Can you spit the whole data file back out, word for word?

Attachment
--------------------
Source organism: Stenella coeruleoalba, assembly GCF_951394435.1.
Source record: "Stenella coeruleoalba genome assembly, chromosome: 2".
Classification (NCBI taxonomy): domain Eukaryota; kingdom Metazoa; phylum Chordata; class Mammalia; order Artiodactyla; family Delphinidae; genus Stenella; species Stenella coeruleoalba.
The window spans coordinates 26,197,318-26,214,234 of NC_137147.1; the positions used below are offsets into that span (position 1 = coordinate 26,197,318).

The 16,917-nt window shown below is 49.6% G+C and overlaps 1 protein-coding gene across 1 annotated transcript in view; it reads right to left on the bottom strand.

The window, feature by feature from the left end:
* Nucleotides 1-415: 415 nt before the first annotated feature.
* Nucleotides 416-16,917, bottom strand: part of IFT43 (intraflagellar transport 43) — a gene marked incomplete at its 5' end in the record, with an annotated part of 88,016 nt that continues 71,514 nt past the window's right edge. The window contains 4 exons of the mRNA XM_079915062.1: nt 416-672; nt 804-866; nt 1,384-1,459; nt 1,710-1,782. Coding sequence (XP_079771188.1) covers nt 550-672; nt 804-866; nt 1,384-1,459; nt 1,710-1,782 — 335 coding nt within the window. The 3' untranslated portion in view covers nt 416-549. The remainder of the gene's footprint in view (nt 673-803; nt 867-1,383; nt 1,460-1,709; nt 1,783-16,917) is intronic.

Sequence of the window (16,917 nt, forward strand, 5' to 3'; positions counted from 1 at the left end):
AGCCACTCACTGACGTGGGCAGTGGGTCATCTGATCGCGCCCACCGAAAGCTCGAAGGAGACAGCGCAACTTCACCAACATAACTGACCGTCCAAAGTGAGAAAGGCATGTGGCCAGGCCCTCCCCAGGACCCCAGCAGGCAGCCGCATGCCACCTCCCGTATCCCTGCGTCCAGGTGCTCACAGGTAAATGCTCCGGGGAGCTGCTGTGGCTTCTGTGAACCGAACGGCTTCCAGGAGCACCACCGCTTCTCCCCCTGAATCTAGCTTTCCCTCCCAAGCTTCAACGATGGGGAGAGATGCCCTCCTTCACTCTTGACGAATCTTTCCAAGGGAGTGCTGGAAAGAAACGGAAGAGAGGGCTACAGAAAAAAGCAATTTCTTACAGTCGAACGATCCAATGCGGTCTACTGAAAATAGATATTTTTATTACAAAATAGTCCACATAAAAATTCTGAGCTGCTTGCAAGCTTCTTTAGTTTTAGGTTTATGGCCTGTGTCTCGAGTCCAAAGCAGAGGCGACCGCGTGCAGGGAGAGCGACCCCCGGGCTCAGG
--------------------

Source organism: Stenella coeruleoalba, assembly GCF_951394435.1.
Source record: "Stenella coeruleoalba genome assembly, chromosome: 2".
Classification (NCBI taxonomy): domain Eukaryota; kingdom Metazoa; phylum Chordata; class Mammalia; order Artiodactyla; family Delphinidae; genus Stenella; species Stenella coeruleoalba.
The window spans coordinates 26,197,318-26,214,234 of NC_137147.1; the positions used below are offsets into that span (position 1 = coordinate 26,197,318).

The 16,917-nt window shown below is 49.6% G+C and overlaps 1 protein-coding gene across 1 annotated transcript in view; it reads right to left on the bottom strand.

The window, feature by feature from the left end:
* Nucleotides 1-415: 415 nt before the first annotated feature.
* Nucleotides 416-16,917, bottom strand: part of IFT43 (intraflagellar transport 43) — a gene marked incomplete at its 5' end in the record, with an annotated part of 88,016 nt that continues 71,514 nt past the window's right edge. The window contains 4 exons of the mRNA XM_079915062.1: nt 416-672; nt 804-866; nt 1,384-1,459; nt 1,710-1,782. Coding sequence (XP_079771188.1) covers nt 550-672; nt 804-866; nt 1,384-1,459; nt 1,710-1,782 — 335 coding nt within the window. The 3' untranslated portion in view covers nt 416-549. The remainder of the gene's footprint in view (nt 673-803; nt 867-1,383; nt 1,460-1,709; nt 1,783-16,917) is intronic.

Sequence of the window (16,917 nt, forward strand, 5' to 3'; positions counted from 1 at the left end):
AGCCACTCACTGACGTGGGCAGTGGGTCATCTGATCGCGCCCACCGAAAGCTCGAAGGAGACAGCGCAACTTCACCAACATAACTGACCGTCCAAAGTGAGAAAGGCATGTGGCCAGGCCCTCCCCAGGACCCCAGCAGGCAGCCGCATGCCACCTCCCGTATCCCTGCGTCCAGGTGCTCACAGGTAAATGCTCCGGGGAGCTGCTGTGGCTTCTGTGAACCGAACGGCTTCCAGGAGCACCACCGCTTCTCCCCCTGAATCTAGCTTTCCCTCCCAAGCTTCAACGATGGGGAGAGATGCCCTCCTTCACTCTTGACGAATCTTTCCAAGGGAGTGCTGGAAAGAAACGGAAGAGAGGGCTACAGAAAAAAGCAATTTCTTACAGTCGAACGATCCAATGCGGTCTACTGAAAATAGATATTTTTATTACAAAATAGTCCACATAAAAATTCTGAGCTGCTTGCAAGCTTCTTTAGTTTTAGGTTTATGGCCTGTGTCTCGAGTCCAAAGCAGAGGCGACCGCGTGCAGGGAGAGCGACCCCCGGGCTCAGG